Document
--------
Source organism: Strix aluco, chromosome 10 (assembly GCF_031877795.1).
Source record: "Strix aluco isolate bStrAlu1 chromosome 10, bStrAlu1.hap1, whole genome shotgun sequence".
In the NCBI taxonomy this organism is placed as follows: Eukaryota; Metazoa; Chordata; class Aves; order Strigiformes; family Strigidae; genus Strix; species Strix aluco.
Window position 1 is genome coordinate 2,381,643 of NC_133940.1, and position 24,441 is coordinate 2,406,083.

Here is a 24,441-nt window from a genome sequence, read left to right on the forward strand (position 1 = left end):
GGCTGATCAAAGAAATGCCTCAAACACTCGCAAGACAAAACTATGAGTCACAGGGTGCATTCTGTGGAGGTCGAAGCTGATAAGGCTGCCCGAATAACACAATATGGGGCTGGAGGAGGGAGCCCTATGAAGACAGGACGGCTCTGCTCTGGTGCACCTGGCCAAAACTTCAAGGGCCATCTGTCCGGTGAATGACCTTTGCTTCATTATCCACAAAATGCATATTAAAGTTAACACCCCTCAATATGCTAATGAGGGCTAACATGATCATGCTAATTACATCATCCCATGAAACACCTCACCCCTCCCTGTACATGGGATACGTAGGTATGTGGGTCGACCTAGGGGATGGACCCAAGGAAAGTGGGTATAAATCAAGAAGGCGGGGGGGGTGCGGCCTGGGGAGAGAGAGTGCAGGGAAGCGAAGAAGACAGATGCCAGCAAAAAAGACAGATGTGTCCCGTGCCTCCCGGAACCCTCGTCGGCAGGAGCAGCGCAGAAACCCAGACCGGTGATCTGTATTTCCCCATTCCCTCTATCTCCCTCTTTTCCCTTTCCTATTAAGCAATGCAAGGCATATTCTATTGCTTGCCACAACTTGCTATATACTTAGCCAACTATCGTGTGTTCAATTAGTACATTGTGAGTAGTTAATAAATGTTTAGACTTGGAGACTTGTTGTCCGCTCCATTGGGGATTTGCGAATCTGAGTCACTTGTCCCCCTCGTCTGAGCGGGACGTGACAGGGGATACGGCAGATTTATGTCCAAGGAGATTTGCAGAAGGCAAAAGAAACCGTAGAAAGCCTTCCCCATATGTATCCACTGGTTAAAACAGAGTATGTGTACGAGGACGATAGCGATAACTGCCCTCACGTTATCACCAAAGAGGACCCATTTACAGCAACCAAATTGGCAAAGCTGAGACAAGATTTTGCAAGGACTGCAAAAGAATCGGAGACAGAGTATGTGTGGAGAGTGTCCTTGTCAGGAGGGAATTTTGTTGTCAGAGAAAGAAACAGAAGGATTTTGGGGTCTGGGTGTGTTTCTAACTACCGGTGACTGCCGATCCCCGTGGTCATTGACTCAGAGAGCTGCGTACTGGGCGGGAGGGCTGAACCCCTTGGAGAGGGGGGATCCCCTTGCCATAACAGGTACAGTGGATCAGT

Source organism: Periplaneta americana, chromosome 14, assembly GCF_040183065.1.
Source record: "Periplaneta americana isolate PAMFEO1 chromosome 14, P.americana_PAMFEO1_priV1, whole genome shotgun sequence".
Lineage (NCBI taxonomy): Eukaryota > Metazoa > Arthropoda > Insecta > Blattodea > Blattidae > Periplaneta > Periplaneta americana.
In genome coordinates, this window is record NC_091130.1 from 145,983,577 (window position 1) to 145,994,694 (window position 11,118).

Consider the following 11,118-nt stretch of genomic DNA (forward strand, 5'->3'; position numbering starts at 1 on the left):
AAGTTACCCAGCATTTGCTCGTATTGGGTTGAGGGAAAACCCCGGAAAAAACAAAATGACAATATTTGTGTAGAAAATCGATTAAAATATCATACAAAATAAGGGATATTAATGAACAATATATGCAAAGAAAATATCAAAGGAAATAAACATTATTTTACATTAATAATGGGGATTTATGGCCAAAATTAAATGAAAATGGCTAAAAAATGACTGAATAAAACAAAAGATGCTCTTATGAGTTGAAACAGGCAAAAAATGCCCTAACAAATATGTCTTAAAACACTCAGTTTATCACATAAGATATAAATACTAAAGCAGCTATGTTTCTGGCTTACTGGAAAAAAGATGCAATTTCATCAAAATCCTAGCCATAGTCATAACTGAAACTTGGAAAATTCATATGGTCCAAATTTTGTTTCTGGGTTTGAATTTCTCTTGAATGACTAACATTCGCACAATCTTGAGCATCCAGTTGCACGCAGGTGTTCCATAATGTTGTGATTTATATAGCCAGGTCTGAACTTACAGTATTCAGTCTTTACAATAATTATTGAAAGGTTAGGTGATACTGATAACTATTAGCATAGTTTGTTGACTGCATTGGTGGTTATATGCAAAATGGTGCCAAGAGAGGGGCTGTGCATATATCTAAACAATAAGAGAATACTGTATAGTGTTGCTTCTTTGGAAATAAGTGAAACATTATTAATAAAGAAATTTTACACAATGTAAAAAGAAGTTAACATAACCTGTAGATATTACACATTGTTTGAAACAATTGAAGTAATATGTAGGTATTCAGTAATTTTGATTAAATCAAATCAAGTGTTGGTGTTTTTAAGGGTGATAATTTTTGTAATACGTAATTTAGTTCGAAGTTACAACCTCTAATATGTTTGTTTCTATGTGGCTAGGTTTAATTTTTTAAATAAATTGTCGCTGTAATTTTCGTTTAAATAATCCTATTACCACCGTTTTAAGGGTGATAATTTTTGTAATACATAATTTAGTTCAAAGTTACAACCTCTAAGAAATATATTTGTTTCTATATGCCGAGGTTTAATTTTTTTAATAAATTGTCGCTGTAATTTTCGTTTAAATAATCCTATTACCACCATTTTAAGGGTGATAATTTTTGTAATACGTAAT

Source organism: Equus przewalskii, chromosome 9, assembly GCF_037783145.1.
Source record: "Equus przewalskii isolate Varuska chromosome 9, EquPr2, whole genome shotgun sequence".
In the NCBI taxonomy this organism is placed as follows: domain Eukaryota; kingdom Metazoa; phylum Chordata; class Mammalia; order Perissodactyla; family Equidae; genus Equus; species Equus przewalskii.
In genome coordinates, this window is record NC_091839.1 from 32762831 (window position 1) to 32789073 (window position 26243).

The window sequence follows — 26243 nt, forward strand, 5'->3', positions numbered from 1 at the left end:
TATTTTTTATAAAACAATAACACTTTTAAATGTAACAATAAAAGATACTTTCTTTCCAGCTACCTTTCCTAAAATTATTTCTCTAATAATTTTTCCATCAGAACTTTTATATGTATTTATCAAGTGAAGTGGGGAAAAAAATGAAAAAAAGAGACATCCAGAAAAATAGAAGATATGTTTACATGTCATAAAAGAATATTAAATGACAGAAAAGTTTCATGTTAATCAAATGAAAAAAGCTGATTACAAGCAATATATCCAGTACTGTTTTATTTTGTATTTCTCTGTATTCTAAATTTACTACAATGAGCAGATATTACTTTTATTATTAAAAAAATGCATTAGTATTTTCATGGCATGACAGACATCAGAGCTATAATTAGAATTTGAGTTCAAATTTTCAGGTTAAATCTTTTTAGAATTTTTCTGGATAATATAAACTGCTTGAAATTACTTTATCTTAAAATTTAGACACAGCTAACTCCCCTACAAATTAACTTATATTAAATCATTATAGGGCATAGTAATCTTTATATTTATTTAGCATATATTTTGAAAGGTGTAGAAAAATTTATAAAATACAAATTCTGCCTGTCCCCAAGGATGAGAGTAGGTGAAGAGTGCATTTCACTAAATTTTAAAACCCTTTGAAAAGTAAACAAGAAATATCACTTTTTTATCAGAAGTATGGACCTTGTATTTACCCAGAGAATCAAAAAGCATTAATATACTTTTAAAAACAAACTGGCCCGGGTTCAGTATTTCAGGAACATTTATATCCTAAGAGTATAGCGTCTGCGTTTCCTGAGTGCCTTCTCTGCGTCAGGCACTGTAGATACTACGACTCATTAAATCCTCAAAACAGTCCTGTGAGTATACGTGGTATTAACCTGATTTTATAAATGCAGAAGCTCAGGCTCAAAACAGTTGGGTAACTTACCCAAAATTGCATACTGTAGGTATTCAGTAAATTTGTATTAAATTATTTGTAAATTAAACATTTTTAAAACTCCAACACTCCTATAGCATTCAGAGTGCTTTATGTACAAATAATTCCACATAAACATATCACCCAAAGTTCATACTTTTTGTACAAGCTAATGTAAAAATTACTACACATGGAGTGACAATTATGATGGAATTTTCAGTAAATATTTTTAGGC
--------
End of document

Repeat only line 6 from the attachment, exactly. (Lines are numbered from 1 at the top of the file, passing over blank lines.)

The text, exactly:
GGCTGATCAAAGAAATGCCTCAAACACTCGCAAGACAAAACTATGAGTCACAGGGTGCATTCTGTGGAGGTCGAAGCTGATAAGGCTGCCCGAATAACACAATATGGGGCTGGAGGAGGGAGCCCTATGAAGACAGGACGGCTCTGCTCTGGTGCACCTGGCCAAAACTTCAAGGGCCATCTGTCCGGTGAATGACCTTTGCTTCATTATCCACAAAATGCATATTAAAGTTAACACCCCTCAATATGCTAATGAGGGCTAACATGATCATGCTAATTACATCATCCCATGAAACACCTCACCCCTCCCTGTACATGGGATACGTAGGTATGTGGGTCGACCTAGGGGATGGACCCAAGGAAAGTGGGTATAAATCAAGAAGGCGGGGGGGGTGCGGCCTGGGGAGAGAGAGTGCAGGGAAGCGAAGAAGACAGATGCCAGCAAAAAAGACAGATGTGTCCCGTGCCTCCCGGAACCCTCGTCGGCAGGAGCAGCGCAGAAACCCAGACCGGTGATCTGTATTTCCCCATTCCCTCTATCTCCCTCTTTTCCCTTTCCTATTAAGCAATGCAAGGCATATTCTATTGCTTGCCACAACTTGCTATATACTTAGCCAACTATCGTGTGTTCAATTAGTACATTGTGAGTAGTTAATAAATGTTTAGACTTGGAGACTTGTTGTCCGCTCCATTGGGGATTTGCGAATCTGAGTCACTTGTCCCCCTCGTCTGAGCGGGACGTGACAGGGGATACGGCAGATTTATGTCCAAGGAGATTTGCAGAAGGCAAAAGAAACCGTAGAAAGCCTTCCCCATATGTATCCACTGGTTAAAACAGAGTATGTGTACGAGGACGATAGCGATAACTGCCCTCACGTTATCACCAAAGAGGACCCATTTACAGCAACCAAATTGGCAAAGCTGAGACAAGATTTTGCAAGGACTGCAAAAGAATCGGAGACAGAGTATGTGTGGAGAGTGTCCTTGTCAGGAGGGAATTTTGTTGTCAGAGAAAGAAACAGAAGGATTTTGGGGTCTGGGTGTGTTTCTAACTACCGGTGACTGCCGATCCCCGTGGTCATTGACTCAGAGAGCTGCGTACTGGGCGGGAGGGCTGAACCCCTTGGAGAGGGGGGATCCCCTTGCCATAACAGGTACAGTGGATCAGT